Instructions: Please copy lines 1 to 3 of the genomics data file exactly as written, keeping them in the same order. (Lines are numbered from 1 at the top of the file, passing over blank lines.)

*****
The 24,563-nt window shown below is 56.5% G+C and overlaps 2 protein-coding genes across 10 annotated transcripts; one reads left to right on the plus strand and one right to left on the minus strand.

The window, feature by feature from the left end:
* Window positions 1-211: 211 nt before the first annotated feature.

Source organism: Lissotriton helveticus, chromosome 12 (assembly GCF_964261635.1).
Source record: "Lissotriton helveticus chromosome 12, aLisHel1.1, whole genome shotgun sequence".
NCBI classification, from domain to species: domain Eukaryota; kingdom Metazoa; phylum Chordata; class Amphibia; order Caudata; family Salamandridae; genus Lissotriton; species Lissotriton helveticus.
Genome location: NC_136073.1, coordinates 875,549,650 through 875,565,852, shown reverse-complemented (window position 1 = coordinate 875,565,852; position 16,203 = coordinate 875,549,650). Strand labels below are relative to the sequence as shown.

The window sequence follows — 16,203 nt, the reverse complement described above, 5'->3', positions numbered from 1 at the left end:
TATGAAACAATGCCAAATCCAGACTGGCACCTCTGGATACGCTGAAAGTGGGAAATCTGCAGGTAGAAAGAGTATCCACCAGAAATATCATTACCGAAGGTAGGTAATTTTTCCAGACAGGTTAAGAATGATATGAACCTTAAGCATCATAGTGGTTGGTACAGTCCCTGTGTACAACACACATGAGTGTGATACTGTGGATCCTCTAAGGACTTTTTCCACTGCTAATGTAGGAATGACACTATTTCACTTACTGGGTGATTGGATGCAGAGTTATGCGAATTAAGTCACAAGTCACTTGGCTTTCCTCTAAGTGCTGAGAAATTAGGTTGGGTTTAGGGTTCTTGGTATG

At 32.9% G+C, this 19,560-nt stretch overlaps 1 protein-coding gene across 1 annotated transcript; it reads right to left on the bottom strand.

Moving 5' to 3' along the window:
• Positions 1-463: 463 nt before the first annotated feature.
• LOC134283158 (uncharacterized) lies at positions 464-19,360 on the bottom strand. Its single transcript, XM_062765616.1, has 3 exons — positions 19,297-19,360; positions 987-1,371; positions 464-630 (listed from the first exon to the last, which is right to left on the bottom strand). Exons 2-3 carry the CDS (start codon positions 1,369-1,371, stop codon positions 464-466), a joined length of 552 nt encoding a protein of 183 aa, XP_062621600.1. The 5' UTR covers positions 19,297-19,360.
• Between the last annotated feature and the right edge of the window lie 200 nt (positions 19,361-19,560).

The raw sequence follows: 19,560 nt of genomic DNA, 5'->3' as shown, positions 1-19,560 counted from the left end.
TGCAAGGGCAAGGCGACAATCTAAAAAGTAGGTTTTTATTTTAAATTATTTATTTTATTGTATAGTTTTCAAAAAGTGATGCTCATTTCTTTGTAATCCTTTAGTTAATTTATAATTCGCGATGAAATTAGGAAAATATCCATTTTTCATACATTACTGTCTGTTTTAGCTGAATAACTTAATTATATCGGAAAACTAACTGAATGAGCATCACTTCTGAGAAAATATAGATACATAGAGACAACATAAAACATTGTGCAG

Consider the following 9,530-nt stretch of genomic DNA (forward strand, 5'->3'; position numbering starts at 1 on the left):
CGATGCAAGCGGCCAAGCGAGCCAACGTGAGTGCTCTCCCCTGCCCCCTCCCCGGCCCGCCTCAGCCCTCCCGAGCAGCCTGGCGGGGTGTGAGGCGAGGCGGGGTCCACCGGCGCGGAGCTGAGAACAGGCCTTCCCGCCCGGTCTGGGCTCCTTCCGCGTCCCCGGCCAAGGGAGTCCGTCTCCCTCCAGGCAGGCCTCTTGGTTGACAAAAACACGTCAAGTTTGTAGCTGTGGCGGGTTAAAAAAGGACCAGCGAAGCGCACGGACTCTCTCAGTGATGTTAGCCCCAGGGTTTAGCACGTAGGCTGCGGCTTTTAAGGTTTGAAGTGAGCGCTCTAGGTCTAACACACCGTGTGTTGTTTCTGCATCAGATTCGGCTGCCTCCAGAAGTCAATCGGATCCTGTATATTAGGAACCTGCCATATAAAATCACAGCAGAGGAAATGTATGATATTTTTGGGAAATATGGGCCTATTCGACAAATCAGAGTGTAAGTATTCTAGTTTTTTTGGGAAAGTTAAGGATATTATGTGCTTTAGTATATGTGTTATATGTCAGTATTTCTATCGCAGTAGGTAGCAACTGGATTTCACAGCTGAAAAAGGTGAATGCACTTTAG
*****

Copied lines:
The 24,563-nt window shown below is 56.5% G+C and overlaps 2 protein-coding genes across 10 annotated transcripts; one reads left to right on the plus strand and one right to left on the minus strand.

The window, feature by feature from the left end:
* Window positions 1-211: 211 nt before the first annotated feature.